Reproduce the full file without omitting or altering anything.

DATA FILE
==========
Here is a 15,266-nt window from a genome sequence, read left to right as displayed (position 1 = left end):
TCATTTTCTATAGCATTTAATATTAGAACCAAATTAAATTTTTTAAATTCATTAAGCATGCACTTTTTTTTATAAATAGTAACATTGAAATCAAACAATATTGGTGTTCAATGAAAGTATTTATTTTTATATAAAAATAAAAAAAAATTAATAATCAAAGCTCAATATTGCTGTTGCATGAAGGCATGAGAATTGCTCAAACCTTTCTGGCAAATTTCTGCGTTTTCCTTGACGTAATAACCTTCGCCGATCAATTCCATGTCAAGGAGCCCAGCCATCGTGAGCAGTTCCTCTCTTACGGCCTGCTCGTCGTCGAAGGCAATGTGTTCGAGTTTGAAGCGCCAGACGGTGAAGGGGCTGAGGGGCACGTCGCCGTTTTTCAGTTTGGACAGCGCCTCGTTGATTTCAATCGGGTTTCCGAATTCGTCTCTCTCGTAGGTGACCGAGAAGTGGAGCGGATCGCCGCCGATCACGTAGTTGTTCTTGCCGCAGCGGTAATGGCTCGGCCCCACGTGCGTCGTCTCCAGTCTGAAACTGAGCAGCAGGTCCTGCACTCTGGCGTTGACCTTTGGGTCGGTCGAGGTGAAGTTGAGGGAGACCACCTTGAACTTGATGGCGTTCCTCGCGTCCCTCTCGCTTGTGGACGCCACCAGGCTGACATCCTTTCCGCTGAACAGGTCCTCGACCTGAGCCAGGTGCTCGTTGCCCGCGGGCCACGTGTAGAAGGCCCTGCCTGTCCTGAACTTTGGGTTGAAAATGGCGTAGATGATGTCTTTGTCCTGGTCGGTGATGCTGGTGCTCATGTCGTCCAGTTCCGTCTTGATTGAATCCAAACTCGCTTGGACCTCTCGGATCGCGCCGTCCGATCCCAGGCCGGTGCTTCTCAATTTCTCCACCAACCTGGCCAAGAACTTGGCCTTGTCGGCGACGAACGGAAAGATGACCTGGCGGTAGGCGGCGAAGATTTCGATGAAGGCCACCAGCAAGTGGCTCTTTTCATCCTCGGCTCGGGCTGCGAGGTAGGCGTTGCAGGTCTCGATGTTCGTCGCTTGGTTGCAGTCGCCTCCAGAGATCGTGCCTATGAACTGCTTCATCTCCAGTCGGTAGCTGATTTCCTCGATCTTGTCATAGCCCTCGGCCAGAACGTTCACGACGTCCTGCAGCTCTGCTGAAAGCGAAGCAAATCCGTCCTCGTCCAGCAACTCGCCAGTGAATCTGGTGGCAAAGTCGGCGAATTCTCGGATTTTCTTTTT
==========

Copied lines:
Here is a 15,266-nt window from a genome sequence, read left to right as displayed (position 1 = left end):
TCATTTTCTATAGCATTTAATATTAGAACCAAATTAAATTTTTTAAATTCATTAAGCATGCACTTTTTTTTATAAATAGTAACATTGAAATCAAACAATATTGGTGTTCAATGAAAGTATTTATTTTTATATAAAAATAAAAAAAAATTAATAATCAAAGCTCAATATTGCTGTTGCATGAAGGCATGAGAATTGCTCAAACCTTTCTGGCAAATTTCTGCGTTTTCCTTGACGTAATAACCTTCGCCGATCAATTCCATGTCAAGGAGCCCAGCCATCGTGAGCAGTTCCTCTCTTACGGCCTGCTCGTCGTCGAAGGCAATGTGTTCGAGTTTGAAGCGCCAGACGGTGAAGGGGCTGAGGGGCACGTCGCCGTTTTTCAGTTTGGACAGCGCCTCGTTGATTTCAATCGGGTTTCCGAATTCGTCTCTCTCGTAGGTGACCGAGAAGTGGAGCGGATCGCCGCCGATCACGTAGTTGTTCTTGCCGCAGCGGTAATGGCTCGGCCCCACGTGCGTCGTCTCCAGTCTGAAACTGAGCAGCAGGTCCTGCACTCTGGCGTTGACCTTTGGGTCGGTCGAGGTGAAGTTGAGGGAGACCACCTTGAACTTGATGGCGTTCCTCGCGTCCCTCTCGCTTGTGGACGCCACCAGGCTGACATCCTTTCCGCTGAACAGGTCCTCGACCTGAGCCAGGTGCTCGTTGCCCGCGGGCCACGTGTAGAAGGCCCTGCCTGTCCTGAACTTTGGGTTGAAAATGGCGTAGATGATGTCTTTGTCCTGGTCGGTGATGCTGGTGCTCATGTCGTCCAGTTCCGTCTTGATTGAATCCAAACTCGCTTGGACCTCTCGGATCGCGCCGTCCGATCCCAGGCCGGTGCTTCTCAATTTCTCCACCAACCTGGCCAAGAACTTGGCCTTGTCGGCGACGAACGGAAAGATGACCTGGCGGTAGGCGGCGAAGATTTCGATGAAGGCCACCAGCAAGTGGCTCTTTTCATCCTCGGCTCGGGCTGCGAGGTAGGCGTTGCAGGTCTCGATGTTCGTCGCTTGGTTGCAGTCGCCTCCAGAGATCGTGCCTATGAACTGCTTCATCTCCAGTCGGTAGCTGATTTCCTCGATCTTGTCATAGCCCTCGGCCAGAACGTTCACGACGTCCTGCAGCTCTGCTGAAAGCGAAGCAAATCCGTCCTCGTCCAGCAACTCGCCAGTGAATCTGGTGGCAAAGTCGGCGAATTCTCGGATTTTCTTTTT